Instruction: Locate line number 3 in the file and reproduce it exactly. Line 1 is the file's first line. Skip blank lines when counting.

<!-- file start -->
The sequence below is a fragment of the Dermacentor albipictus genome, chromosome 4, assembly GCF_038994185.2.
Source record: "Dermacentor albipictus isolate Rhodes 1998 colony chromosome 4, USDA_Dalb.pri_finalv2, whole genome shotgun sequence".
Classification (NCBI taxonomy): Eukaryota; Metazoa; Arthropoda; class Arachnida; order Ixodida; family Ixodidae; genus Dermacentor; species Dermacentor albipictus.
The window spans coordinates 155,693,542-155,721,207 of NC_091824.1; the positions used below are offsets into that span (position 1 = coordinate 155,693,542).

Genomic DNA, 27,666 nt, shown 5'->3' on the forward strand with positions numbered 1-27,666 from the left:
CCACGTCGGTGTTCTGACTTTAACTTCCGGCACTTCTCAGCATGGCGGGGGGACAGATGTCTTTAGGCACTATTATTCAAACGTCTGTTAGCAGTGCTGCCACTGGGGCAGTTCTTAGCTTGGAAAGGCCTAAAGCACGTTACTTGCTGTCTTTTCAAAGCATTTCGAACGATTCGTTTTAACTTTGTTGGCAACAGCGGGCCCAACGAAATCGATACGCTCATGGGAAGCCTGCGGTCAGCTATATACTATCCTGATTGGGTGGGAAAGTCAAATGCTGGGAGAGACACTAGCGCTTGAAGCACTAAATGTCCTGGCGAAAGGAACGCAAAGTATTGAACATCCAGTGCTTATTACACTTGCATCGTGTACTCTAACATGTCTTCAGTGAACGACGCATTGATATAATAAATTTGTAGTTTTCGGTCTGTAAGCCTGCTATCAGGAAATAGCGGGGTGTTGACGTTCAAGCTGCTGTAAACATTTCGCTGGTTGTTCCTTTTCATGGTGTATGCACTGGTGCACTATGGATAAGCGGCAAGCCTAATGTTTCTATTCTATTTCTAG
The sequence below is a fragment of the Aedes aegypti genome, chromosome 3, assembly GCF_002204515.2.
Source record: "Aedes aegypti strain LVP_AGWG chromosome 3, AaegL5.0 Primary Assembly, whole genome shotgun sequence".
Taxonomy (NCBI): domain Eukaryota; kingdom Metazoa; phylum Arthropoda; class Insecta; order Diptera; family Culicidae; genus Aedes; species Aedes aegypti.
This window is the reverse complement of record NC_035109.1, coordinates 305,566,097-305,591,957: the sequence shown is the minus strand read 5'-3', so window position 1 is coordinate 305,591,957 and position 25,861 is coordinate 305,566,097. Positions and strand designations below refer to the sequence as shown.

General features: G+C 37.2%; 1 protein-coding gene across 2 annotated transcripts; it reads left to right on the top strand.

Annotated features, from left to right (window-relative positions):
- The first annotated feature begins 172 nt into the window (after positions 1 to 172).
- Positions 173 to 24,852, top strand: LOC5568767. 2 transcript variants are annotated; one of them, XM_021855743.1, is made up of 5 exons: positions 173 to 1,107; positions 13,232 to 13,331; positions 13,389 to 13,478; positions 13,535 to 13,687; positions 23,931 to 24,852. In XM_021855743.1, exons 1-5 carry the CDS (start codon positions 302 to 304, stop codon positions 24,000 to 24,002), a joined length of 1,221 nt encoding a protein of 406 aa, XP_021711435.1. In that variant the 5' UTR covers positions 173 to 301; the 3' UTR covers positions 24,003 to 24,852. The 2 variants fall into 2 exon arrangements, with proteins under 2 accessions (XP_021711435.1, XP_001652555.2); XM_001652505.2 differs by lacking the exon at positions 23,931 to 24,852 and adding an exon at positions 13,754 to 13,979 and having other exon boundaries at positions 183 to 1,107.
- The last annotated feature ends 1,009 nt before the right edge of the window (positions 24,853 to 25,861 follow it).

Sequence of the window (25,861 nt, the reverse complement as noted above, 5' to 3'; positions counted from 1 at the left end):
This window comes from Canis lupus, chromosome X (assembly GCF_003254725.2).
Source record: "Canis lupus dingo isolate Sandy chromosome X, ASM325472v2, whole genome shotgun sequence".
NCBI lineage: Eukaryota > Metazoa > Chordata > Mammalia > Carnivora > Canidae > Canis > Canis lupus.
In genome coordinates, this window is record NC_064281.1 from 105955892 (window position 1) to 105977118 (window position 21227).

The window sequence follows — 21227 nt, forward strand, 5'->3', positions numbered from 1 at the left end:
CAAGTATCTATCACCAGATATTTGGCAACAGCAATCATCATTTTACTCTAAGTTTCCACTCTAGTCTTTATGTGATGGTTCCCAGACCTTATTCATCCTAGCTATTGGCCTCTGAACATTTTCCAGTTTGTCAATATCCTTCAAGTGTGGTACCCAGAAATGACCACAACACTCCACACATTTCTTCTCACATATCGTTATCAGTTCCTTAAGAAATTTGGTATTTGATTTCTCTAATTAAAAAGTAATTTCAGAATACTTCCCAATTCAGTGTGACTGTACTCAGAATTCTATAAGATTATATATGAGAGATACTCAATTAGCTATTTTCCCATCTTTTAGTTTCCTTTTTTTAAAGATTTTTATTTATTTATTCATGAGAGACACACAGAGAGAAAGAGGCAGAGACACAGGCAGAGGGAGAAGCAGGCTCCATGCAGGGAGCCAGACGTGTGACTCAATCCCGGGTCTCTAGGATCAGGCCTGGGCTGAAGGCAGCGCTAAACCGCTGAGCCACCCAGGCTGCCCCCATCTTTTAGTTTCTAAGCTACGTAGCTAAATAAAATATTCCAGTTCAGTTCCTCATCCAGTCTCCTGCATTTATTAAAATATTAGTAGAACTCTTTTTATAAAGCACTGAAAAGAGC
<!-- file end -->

Classification (NCBI taxonomy): Eukaryota; Metazoa; Arthropoda; class Arachnida; order Ixodida; family Ixodidae; genus Dermacentor; species Dermacentor albipictus.